38 of 39 people found the following review helpful
- Published on Amazon.com
Mark Twain's 1885 novel, "The Adventures of Huckleberry Finn," has had a long history, during which it has been and still is both reviled and celebrated. Essentially the story of the picaresque travels and adventures of a young Missouri boy and his friend Jim, a runaway slave, in 1840's America. Taking cues from books like "Don Quixote" and Jonathan Swift's works, and a fraught relationship to Sir Walter Scott's historical romances and those of his protege, James Fenimore Cooper, Twain constructs a masterful first person narrative, through the eyes of 14 year old Huckleberry and a profound and hilarious satire on American culture.
"Huckleberry Finn" begins in tension - Huckleberry's fortune and wardship with the well-meaning widow Douglas has him in a bind. The widow wants to 'sivilize' him, taking him out of the happy go lucky, easy going lifestyle he loves, while his fortune of six thousand dollars has him living in perpetual anxiety of his father, a violent drunkard whose absence only makes Huck more anxious about his return. When Huck's pap does return, sure enough, Huck is remanded, more or less, to Pap's custody, and kept prisoner in a secluded cabin. Though he is no longer being 'sivilized,' his time with Pap becomes more and more tense and lonely, driving Huck to stage his own death and run away from Pap and from civilization. Early in his escape, on a small island in the Mississippi River, he meets Jim, a slave from his town of St. Petersburg, who has run away, planning to raise money in the north to buy his family out of slavery. Together, Jim and Huck form a friendship that will take them up and down and all around the Mississippi River.
"Huckleberry Finn" deals with a great many social issues, and none more interestingly than with conventional morality. With Huck, he effectively creates an outside position from which to view American culture as he sees it, with all of its pretentions and faults. Huck doesn't put much stock in widow Douglass' or Miss Watson's strictly defined notions of religion or morality - throughout the novel, we see him in constant conflict with himself over the fine line between what is considered right and wrong, and what is accepted as such. Huck's inner negotiations with prayer and morality, good and evil, are at the heart of the novel. His post-Emersonian, proto-Nietzschean manner of dealing with himself and his relationship to society is fascinating and compelling. His relationship with the runaway slave Jim, of course, is also a focal point of the novel - the ways in which Jim and Huck depend on and care for each other is both moving and of course, socially and politically suggestive and significant, especially in the historical context of the novel, both the setting, prior to the Civil War, and its published era, at the tail end of Reconstruction. Those who would be offended by racial epithets in common parlance during this time period would be advised to take historical context into account before railing against the novel's racial politics - if one gets unduly caught up in nitpicking such things, one falls into the trap of the satire, become a target in the process.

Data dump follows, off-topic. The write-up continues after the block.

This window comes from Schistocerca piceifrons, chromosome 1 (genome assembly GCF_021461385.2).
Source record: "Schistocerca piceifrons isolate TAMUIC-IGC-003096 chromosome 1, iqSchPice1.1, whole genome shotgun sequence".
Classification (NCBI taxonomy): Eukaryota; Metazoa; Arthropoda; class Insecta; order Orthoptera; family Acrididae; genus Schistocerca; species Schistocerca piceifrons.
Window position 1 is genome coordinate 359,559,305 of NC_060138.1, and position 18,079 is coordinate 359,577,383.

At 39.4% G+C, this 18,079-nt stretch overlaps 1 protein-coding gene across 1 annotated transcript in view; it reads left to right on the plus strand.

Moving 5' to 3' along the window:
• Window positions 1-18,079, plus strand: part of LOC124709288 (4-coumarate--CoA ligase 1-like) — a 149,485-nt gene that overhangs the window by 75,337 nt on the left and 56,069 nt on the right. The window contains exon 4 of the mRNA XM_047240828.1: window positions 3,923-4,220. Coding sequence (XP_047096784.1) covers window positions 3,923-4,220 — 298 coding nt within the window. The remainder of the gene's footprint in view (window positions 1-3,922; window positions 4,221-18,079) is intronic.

As satire or black comedy, "Huckleberry Finn" has at every moment the ability to make us laugh out loud at ourselves and at the situations in the novel - from the fraudulent actions of the King and the Duke, to Tom Sawyer's needlessly elaborate scheme to free Jim from slavery, to well-born cultured families feuding, to all the cross-dressing that goes on in the novel (and there is a lot of it!). Again, though, as black comedy, we may often catch ourselves laughing, then wondering, hey, that isn't very funny - this is the brilliance of Twain's artistic achievement; to make us laugh while looking critically at ourselves. A book that is uniquely American, Twain's humour, wit, and style contribute to give us a look at both Antebellum and post-Reconstruction America through the eyes of innocence and experience, to see how far the nation had come since the days of Washington, and how far it still had (and has) to go.
This 1998 Norton Critical Third edition of "Huckleberry Finn" is truly amazing. It restores the entire text from the manuscript, including among other things, the "Raftsman's episode" and all of the original illustrations. The supplementary materials in this edition are top-shelf also, with excerpts covering the controversy surrounding the novel, from its publication to the present. The critical selections are excellent as well, especially the incisive and yet startlingly personal essays by T.S. Eliot and Toni Morrison. This is probably the best current edition out there of this tremendous, and tremendously complicated American classic.